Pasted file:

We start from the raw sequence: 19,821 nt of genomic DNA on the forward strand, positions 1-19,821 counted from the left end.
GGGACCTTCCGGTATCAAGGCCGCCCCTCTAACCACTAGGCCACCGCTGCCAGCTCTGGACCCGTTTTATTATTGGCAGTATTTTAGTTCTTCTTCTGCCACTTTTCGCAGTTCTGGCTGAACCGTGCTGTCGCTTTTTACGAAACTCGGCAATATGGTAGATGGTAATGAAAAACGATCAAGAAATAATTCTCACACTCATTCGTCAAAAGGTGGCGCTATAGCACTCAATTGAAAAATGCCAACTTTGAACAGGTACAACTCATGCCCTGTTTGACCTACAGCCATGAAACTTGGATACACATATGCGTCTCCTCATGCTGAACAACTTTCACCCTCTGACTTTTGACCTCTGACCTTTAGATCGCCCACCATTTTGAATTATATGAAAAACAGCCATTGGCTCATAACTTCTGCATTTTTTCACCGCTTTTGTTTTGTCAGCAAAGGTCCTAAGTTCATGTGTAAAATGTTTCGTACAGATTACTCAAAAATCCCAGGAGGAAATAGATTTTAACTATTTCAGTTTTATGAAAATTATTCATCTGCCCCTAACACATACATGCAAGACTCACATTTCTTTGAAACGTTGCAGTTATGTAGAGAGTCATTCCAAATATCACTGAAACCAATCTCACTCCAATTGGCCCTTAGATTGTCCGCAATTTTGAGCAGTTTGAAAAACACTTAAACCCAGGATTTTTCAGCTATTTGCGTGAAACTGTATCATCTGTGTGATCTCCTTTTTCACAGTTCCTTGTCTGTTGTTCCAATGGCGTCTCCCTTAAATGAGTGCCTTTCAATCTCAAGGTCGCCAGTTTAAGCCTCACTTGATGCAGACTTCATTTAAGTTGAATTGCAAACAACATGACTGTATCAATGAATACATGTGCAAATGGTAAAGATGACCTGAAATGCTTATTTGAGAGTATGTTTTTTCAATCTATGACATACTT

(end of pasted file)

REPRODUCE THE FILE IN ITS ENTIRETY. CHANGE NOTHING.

We start from the raw sequence: 19,821 nt of genomic DNA on the forward strand, positions 1-19,821 counted from the left end.
GGGACCTTCCGGTATCAAGGCCGCCCCTCTAACCACTAGGCCACCGCTGCCAGCTCTGGACCCGTTTTATTATTGGCAGTATTTTAGTTCTTCTTCTGCCACTTTTCGCAGTTCTGGCTGAACCGTGCTGTCGCTTTTTACGAAACTCGGCAATATGGTAGATGGTAATGAAAAACGATCAAGAAATAATTCTCACACTCATTCGTCAAAAGGTGGCGCTATAGCACTCAATTGAAAAATGCCAACTTTGAACAGGTACAACTCATGCCCTGTTTGACCTACAGCCATGAAACTTGGATACACATATGCGTCTCCTCATGCTGAACAACTTTCACCCTCTGACTTTTGACCTCTGACCTTTAGATCGCCCACCATTTTGAATTATATGAAAAACAGCCATTGGCTCATAACTTCTGCATTTTTTCACCGCTTTTGTTTTGTCAGCAAAGGTCCTAAGTTCATGTGTAAAATGTTTCGTACAGATTACTCAAAAATCCCAGGAGGAAATAGATTTTAACTATTTCAGTTTTATGAAAATTATTCATCTGCCCCTAACACATACATGCAAGACTCACATTTCTTTGAAACGTTGCAGTTATGTAGAGAGTCATTCCAAATATCACTGAAACCAATCTCACTCCAATTGGCCCTTAGATTGTCCGCAATTTTGAGCAGTTTGAAAAACACTTAAACCCAGGATTTTTCAGCTATTTGCGTGAAACTGTATCATCTGTGTGATCTCCTTTTTCACAGTTCCTTGTCTGTTGTTCCAATGGCGTCTCCCTTAAATGAGTGCCTTTCAATCTCAAGGTCGCCAGTTTAAGCCTCACTTGATGCAGACTTCATTTAAGTTGAATTGCAAACAACATGACTGTATCAATGAATACATGTGCAAATGGTAAAGATGACCTGAAATGCTTATTTGAGAGTATGTTTTTTCAATCTATGACATACTT